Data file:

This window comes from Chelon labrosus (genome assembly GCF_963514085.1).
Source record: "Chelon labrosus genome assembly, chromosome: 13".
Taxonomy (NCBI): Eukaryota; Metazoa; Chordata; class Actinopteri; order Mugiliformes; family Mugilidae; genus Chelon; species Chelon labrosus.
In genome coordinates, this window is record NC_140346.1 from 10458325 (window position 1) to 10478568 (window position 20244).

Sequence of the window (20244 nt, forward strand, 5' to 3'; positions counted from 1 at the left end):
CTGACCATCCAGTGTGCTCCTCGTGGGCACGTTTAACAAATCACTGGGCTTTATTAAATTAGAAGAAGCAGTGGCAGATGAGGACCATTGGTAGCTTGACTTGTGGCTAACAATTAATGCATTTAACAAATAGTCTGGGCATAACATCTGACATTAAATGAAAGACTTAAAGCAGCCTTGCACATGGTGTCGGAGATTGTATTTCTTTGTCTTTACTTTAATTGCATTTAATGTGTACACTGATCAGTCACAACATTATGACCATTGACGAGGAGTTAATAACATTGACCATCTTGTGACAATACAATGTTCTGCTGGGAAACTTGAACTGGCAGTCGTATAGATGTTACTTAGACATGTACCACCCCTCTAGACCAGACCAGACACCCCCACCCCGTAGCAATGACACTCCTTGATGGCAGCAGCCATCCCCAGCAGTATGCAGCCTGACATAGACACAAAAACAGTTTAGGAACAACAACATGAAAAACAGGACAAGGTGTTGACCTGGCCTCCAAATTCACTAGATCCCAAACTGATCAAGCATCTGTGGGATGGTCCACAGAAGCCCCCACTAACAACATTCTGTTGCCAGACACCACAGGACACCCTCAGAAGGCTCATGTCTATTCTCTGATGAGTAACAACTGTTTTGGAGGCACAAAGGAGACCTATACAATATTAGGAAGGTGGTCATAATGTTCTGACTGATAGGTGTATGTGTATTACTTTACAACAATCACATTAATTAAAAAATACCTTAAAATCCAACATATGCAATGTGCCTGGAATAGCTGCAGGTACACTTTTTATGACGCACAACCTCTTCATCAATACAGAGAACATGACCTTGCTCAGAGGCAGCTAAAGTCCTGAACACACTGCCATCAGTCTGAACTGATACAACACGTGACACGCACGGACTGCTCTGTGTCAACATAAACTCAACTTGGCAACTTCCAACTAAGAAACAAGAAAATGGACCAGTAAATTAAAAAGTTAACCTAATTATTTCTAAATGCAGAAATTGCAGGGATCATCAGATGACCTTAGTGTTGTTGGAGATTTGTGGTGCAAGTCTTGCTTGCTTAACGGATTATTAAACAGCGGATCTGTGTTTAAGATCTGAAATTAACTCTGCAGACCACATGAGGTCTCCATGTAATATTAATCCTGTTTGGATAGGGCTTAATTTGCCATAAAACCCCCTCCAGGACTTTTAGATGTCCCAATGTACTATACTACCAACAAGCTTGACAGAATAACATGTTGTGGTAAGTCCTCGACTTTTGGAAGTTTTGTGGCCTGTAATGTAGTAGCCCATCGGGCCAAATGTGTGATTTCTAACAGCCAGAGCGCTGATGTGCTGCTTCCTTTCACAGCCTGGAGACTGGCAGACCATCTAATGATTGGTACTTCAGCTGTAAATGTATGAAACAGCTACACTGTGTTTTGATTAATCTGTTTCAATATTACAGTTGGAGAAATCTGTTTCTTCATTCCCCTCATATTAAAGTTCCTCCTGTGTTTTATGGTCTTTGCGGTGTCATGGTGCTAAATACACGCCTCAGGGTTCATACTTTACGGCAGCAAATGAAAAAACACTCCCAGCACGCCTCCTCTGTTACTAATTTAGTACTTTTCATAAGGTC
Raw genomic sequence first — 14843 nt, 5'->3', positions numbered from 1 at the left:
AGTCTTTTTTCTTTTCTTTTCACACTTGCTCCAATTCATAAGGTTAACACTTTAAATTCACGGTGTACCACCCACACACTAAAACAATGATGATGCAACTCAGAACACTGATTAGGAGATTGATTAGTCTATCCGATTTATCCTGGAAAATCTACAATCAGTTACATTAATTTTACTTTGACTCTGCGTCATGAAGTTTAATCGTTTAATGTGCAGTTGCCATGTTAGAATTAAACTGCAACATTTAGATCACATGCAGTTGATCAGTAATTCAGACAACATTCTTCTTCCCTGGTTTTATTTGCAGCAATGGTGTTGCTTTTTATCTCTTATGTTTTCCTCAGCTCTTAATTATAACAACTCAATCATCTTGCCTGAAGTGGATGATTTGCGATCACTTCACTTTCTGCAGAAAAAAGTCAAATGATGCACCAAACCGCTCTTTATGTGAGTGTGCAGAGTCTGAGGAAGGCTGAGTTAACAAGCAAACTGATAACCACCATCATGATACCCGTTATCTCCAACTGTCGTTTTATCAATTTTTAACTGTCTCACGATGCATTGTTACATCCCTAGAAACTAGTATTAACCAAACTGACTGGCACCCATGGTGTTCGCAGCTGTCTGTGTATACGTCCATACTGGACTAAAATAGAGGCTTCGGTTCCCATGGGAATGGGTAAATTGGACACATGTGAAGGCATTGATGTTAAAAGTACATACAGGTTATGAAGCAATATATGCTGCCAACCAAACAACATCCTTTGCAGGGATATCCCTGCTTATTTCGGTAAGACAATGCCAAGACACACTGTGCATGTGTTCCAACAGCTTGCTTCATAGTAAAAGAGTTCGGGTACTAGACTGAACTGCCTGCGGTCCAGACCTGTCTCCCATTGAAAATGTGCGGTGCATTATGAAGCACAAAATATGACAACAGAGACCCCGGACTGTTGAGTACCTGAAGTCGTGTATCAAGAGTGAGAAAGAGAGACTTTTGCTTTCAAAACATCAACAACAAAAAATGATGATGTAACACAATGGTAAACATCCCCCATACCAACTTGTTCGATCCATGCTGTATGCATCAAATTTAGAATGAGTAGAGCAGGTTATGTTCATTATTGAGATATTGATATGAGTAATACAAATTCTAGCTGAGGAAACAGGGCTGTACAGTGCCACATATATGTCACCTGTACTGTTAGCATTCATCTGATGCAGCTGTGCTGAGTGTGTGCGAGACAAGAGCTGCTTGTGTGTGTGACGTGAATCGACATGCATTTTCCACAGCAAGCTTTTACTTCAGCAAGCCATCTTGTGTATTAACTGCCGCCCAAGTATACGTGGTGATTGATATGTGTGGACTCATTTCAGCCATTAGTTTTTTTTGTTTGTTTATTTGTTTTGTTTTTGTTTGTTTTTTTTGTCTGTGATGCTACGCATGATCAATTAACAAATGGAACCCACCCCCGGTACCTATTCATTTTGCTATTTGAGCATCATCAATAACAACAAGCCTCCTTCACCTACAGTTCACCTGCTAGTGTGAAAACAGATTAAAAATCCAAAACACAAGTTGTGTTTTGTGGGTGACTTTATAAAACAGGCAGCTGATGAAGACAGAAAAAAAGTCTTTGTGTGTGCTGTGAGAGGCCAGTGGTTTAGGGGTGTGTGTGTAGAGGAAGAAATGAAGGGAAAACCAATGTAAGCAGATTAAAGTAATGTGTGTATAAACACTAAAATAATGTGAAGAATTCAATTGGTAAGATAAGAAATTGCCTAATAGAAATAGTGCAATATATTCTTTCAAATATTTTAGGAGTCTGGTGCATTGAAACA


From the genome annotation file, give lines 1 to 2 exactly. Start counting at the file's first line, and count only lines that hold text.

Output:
This window comes from Chelon labrosus (genome assembly GCF_963514085.1).
Source record: "Chelon labrosus genome assembly, chromosome: 13".